EXPECT_FALSE(this->table_->IsPrime(4));
EXPECT_FALSE(this->table_->IsPrime(6));
EXPECT_FALSE(this->table_->IsPrime(100));
}
TYPED_TEST(PrimeTableTest, ReturnsTrueForPrimes) {
EXPECT_TRUE(this->table_->IsPrime(2));
EXPECT_TRUE(this->table_->IsPrime(3));
EXPECT_TRUE(this->table_->IsPrime(5));
EXPECT_TRUE(this->table_->IsPrime(7));
EXPECT_TRUE(this->table_->IsPrime(11));
EXPECT_TRUE(this->table_->IsPrime(131));
}
TYPED_TEST(PrimeTableTest, CanGetNextPrime) {
EXPECT_EQ(2, this->table_->GetNextPrime(0));
EXPECT_EQ(3, this->table_->GetNextPrime(2));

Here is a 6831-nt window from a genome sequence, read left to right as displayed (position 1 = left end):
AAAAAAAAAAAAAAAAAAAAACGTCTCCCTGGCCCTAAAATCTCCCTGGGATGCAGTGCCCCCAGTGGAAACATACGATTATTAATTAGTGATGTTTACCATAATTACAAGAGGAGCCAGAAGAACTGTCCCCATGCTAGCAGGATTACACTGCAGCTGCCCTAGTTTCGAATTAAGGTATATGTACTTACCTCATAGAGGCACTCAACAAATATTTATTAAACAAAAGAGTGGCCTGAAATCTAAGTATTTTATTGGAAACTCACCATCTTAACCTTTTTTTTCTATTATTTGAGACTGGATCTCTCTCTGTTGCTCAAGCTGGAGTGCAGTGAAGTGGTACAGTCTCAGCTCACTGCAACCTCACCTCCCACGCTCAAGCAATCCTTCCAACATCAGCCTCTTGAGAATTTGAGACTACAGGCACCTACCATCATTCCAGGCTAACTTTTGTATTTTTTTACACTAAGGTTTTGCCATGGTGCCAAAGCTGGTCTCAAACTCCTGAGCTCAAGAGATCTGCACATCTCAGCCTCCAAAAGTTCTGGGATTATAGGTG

EXPECT_EQ(5, this->table_->GetNextPrime(3));
EXPECT_EQ(7, this->table_->GetNextPrime(5));
EXPECT_EQ(11, this->table_->GetNextPrime(7));
EXPECT_EQ(131, this->table_->GetNextPrime(128));
}
// That's it! Google Test will repeat each TYPED_TEST for each type
// in the type list specified in TYPED_TEST_CASE. Sit back and be
// happy that you don't have to define them multiple times.
#endif // GTEST_HAS_TYPED_TEST
#if GTEST_HAS_TYPED_TEST_P
using testing::Types;
// Sometimes, however, you don't yet know all the types that you want
// to test when you write the tests. For example, if you are the
// author of an interface and expect other people to implement it, you
// might want to write a set of tests to make sure each implementation
// conforms to some basic requirements, but you don't know what
// implementations will be written in the future.
//
// How can you write the tests without committing to the type